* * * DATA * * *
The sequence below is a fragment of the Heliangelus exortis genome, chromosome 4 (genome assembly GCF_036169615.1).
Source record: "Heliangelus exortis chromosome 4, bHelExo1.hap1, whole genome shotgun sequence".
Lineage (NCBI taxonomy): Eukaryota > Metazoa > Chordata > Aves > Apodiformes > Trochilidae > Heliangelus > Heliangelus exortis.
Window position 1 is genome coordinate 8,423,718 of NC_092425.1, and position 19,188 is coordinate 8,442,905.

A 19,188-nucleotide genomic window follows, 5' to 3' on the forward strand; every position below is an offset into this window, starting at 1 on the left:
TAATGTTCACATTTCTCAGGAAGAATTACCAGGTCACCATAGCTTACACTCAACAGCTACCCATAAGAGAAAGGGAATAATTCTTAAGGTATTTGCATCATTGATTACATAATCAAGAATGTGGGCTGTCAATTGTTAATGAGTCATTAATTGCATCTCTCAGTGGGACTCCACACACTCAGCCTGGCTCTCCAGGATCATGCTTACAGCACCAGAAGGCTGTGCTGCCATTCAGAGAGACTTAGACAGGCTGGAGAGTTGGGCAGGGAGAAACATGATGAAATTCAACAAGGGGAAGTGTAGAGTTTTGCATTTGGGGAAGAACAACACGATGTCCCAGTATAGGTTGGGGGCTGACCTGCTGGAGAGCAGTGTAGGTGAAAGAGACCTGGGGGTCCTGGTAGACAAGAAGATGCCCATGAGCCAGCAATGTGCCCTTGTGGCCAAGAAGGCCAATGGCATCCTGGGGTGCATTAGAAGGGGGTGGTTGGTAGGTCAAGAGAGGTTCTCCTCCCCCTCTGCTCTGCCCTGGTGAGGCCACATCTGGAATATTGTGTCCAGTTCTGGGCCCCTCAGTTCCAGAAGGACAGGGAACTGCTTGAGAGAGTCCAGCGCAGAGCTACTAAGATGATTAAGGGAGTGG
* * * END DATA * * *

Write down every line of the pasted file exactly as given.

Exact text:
The sequence below is a fragment of the Heliangelus exortis genome, chromosome 4 (genome assembly GCF_036169615.1).
Source record: "Heliangelus exortis chromosome 4, bHelExo1.hap1, whole genome shotgun sequence".
Lineage (NCBI taxonomy): Eukaryota > Metazoa > Chordata > Aves > Apodiformes > Trochilidae > Heliangelus > Heliangelus exortis.
Window position 1 is genome coordinate 8,423,718 of NC_092425.1, and position 19,188 is coordinate 8,442,905.

A 19,188-nucleotide genomic window follows, 5' to 3' on the forward strand; every position below is an offset into this window, starting at 1 on the left:
TAATGTTCACATTTCTCAGGAAGAATTACCAGGTCACCATAGCTTACACTCAACAGCTACCCATAAGAGAAAGGGAATAATTCTTAAGGTATTTGCATCATTGATTACATAATCAAGAATGTGGGCTGTCAATTGTTAATGAGTCATTAATTGCATCTCTCAGTGGGACTCCACACACTCAGCCTGGCTCTCCAGGATCATGCTTACAGCACCAGAAGGCTGTGCTGCCATTCAGAGAGACTTAGACAGGCTGGAGAGTTGGGCAGGGAGAAACATGATGAAATTCAACAAGGGGAAGTGTAGAGTTTTGCATTTGGGGAAGAACAACACGATGTCCCAGTATAGGTTGGGGGCTGACCTGCTGGAGAGCAGTGTAGGTGAAAGAGACCTGGGGGTCCTGGTAGACAAGAAGATGCCCATGAGCCAGCAATGTGCCCTTGTGGCCAAGAAGGCCAATGGCATCCTGGGGTGCATTAGAAGGGGGTGGTTGGTAGGTCAAGAGAGGTTCTCCTCCCCCTCTGCTCTGCCCTGGTGAGGCCACATCTGGAATATTGTGTCCAGTTCTGGGCCCCTCAGTTCCAGAAGGACAGGGAACTGCTTGAGAGAGTCCAGCGCAGAGCTACTAAGATGATTAAGGGAGTGG